loading Loading please wait....
Login

If you are a registered, please log in. If not, please click here to register.

First VLJs near their 2006 finish lines- with more to come.

The number of Very Light Jets flying these days – all prototypes – falls far short of making them common sights. However- the number of prototypes flying today does far exceed those of a few short months back. There are more to come – particularly as the 2006 finish line approaches for three companies developing airplanes for sale in this all-new category of business jet. Big backlogs for the earliest finishers mean that by this time next year- dozens of the earliest customers should be happily flying their newest acquisitions; subsequent certifications mean more new wings on more new ramps.

As other programs reach their conclusions in 2007 and beyond- the number of VLJs flying promises a minor explosion in the number and variety of these personal-size turbofans. So attractive are these new business jets for sale that forecasters predict numbers as high as 8-000 and as low as 6-000 in the coming 10 years.

Within 15 years the VLJ population of North America conceivably could exceed the total number of all other business jet aircraft for sale categories. Hundreds of companies and communities will find themselves beneficiaries of business aviation in ways far exceeding what they experience today.

On-Demand Taxis- Small-town Access- and more... In the nearly 10 years since the concept of a very light jet class started to show potential (thanks to new- smaller engines)- many theories about their potential have floated by – among them the recurring vision of fleets of these small aircraft serving as low-cost conveyances in on-demand- point-to-point air taxi services. In fact- to date two such companies have launched- with one already gone and a new one formed by veterans of the U.S. airline industry. Entrepreneurial efforts aside- however- orders from individual businesses and individual pilots far outpace those ordered for revenue-generating operations- a factor of the pilot-friendly nature aircraft in this class universally embrace. In other words- this new class of turbofan aircraft for sale holds promise for businesses and individuals previously unable to justify the benefits of a jet.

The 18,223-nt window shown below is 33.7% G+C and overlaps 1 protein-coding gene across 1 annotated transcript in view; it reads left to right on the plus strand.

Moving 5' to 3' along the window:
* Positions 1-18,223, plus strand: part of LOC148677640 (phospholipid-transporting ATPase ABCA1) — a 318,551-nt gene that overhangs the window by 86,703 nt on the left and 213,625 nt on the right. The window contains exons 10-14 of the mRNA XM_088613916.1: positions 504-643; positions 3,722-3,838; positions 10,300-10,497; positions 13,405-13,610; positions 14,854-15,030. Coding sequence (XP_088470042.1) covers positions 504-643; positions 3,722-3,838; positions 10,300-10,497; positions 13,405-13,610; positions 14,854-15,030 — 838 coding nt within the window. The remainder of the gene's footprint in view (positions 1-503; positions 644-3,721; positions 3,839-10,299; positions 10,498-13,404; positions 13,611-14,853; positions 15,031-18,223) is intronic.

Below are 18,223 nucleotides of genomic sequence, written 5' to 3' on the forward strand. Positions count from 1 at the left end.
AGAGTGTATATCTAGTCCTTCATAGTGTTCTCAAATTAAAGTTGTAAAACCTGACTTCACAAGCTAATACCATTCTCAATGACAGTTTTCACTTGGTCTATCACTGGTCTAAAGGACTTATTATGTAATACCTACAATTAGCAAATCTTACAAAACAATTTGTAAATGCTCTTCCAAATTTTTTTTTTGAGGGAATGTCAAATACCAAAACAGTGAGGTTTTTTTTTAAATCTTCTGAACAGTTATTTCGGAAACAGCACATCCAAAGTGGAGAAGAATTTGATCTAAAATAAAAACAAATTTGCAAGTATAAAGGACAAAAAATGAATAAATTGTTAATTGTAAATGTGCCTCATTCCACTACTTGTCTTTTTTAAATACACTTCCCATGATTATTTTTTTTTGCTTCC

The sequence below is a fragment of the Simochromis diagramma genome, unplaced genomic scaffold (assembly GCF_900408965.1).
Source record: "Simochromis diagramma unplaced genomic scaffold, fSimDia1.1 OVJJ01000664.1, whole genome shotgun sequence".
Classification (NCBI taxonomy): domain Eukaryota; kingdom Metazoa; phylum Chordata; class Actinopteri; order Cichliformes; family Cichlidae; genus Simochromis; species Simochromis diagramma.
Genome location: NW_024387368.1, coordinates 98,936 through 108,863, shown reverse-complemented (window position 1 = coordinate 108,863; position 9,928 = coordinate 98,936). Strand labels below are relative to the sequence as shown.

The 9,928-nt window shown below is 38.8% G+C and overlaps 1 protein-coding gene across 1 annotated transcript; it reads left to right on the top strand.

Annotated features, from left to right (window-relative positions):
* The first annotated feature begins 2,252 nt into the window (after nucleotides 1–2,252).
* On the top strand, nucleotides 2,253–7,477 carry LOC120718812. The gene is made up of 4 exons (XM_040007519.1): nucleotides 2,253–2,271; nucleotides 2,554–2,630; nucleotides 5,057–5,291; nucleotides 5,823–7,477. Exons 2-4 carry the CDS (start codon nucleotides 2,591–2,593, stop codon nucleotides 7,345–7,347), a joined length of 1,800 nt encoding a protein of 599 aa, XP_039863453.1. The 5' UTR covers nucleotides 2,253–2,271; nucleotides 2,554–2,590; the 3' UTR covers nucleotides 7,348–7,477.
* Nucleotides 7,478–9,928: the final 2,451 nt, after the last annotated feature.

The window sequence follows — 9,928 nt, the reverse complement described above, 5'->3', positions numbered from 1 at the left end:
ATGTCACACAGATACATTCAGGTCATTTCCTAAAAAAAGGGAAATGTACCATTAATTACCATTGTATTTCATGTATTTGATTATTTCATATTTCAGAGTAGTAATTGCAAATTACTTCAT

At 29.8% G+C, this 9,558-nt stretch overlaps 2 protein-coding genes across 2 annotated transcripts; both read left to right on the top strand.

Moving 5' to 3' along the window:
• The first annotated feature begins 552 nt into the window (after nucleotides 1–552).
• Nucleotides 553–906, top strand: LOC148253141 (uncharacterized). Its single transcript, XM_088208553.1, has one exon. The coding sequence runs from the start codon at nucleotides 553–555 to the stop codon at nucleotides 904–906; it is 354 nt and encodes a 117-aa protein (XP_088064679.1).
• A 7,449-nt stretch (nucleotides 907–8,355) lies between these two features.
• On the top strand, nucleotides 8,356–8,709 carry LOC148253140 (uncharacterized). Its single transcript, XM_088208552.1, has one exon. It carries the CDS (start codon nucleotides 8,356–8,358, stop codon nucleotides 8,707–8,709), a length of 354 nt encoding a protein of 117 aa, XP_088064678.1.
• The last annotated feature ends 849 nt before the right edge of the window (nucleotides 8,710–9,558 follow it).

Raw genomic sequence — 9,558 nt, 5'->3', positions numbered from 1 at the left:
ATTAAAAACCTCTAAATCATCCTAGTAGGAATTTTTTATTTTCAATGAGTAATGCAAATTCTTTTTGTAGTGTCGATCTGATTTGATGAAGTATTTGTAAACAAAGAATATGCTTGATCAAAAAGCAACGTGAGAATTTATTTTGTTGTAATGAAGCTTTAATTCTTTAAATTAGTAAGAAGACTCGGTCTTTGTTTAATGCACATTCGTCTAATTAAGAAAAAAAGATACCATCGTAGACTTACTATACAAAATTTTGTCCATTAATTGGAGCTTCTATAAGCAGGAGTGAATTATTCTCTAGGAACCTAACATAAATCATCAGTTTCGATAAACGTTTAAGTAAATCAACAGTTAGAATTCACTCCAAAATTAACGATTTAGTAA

The same traits that make VLJs attractive to individuals hold great appeals for business operators. For example- all the jets in this burgeoning class offer single-pilot IFR as a selling point.

Although the company planning on the point-to-point air-taxi service plans to fly its VLJs with two pilots (and likewise- many corporate operators will prefer the safety of two qualified aviators on the flight deck to the savings of using only one)- thousands of other companies that already operate aircraft for business safely with a single pilot will see the VLJs offer a step-up without a step-up increase in personnel costs.

Ditto for many business owners and individuals flying themselves on business – mostly alone- IMC or VMC. The VLJ class offers other attractions too- including universal embrace of solid-state- digital flight instruments- the latest integrated aircraft avionics and GPS navigation system supplier with near-precision-approach capabilities in instrument conditions.

Couple these modern advances with a plethora of new manufacturing techniques and advanced materials and you get airplanes with acquisition and operating costs as low as some piston twins – and- at the worst- operating costs below those of most propjet singles. Throw in the high speed- high efficiency and broad flexibility of these aircraft and the results beg a question: Can anyone fail to understand the appeal these jets hold for forward-looking flyers and firms?